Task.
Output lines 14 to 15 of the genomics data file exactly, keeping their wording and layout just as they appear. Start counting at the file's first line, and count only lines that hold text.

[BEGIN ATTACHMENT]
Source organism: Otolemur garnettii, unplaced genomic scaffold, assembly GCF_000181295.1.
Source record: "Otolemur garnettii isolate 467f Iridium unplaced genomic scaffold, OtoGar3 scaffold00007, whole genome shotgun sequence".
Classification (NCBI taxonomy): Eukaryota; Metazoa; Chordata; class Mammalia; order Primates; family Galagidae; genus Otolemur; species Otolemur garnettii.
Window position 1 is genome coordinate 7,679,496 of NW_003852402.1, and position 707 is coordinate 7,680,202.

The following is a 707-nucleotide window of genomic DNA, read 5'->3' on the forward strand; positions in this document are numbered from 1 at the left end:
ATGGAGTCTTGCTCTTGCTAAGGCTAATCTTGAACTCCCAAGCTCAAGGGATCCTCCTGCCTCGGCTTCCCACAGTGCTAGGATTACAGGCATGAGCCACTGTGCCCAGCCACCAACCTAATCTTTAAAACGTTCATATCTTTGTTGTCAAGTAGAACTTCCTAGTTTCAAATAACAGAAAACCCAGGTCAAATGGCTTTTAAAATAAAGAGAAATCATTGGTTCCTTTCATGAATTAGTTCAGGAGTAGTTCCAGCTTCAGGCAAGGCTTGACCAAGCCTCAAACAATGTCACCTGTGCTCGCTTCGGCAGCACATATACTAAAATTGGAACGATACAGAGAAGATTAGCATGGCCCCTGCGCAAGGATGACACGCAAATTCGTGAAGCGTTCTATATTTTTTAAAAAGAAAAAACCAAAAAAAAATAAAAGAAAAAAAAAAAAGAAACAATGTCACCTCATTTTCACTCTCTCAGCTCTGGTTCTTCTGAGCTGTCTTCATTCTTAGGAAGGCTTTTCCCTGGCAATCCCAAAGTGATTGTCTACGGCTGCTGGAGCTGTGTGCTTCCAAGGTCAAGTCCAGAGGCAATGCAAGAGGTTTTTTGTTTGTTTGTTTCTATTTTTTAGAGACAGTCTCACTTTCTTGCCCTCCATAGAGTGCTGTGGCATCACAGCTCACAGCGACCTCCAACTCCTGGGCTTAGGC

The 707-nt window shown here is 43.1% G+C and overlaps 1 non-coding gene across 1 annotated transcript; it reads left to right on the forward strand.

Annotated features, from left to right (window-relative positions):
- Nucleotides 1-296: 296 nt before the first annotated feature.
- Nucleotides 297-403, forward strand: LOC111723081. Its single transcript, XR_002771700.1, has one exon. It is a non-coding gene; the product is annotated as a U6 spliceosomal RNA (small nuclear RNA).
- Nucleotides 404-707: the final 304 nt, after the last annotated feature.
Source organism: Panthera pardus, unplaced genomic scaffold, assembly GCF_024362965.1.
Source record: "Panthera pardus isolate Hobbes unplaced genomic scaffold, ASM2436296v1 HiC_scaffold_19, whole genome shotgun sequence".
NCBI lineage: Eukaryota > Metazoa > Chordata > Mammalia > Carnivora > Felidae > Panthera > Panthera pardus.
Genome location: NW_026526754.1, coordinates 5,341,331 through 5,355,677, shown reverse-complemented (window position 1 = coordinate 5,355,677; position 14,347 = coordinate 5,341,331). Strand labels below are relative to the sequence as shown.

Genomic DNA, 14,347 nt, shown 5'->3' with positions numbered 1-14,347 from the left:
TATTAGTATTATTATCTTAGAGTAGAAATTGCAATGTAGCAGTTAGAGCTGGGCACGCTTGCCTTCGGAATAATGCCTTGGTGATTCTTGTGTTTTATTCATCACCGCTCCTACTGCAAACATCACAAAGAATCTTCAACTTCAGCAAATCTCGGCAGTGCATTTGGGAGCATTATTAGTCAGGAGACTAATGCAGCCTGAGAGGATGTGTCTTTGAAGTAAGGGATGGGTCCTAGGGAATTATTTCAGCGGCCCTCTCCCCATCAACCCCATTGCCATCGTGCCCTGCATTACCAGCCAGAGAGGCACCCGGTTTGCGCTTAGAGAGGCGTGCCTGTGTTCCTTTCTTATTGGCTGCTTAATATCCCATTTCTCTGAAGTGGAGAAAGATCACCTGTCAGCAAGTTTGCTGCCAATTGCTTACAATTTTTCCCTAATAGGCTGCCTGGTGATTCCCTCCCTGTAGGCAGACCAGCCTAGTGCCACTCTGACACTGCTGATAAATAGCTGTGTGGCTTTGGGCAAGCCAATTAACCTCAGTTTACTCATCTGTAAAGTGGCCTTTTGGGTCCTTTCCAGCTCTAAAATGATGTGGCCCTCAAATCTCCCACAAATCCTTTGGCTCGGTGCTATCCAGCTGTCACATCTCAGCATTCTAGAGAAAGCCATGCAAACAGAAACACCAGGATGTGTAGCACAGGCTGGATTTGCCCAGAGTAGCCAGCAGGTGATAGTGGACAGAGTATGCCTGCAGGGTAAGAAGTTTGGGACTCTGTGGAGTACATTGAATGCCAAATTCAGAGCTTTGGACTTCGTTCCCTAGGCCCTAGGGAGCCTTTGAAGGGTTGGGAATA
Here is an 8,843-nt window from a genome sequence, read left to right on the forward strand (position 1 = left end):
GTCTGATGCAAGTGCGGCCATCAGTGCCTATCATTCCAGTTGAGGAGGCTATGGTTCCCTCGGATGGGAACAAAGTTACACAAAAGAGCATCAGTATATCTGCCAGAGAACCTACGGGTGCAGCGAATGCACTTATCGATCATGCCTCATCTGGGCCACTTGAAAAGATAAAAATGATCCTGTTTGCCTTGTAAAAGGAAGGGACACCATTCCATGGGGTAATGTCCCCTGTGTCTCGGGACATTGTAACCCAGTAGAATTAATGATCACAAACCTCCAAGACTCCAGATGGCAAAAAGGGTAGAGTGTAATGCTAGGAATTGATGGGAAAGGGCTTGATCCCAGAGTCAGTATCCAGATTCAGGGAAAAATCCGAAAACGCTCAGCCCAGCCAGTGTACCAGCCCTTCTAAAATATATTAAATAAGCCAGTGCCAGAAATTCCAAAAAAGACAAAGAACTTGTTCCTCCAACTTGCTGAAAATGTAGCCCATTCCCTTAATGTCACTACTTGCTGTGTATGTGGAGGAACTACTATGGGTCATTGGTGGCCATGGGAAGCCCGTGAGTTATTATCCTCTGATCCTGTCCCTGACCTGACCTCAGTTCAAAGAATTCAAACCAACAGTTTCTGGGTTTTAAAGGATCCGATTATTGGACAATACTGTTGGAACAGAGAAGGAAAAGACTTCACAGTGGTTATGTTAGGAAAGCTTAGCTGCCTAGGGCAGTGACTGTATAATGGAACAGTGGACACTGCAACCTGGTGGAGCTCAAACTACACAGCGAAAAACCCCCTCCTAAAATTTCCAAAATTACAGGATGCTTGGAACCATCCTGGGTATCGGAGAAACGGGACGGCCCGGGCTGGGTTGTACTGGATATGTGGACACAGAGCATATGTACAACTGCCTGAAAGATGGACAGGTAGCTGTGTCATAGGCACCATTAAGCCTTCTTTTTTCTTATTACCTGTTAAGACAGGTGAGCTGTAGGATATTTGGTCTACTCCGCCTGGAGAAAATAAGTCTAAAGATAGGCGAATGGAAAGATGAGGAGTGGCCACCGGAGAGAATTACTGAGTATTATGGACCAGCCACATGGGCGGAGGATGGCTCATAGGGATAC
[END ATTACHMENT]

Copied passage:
NCBI lineage: Eukaryota > Metazoa > Chordata > Mammalia > Carnivora > Felidae > Panthera > Panthera pardus.
Genome location: NW_026526754.1, coordinates 5,341,331 through 5,355,677, shown reverse-complemented (window position 1 = coordinate 5,355,677; position 14,347 = coordinate 5,341,331). Strand labels below are relative to the sequence as shown.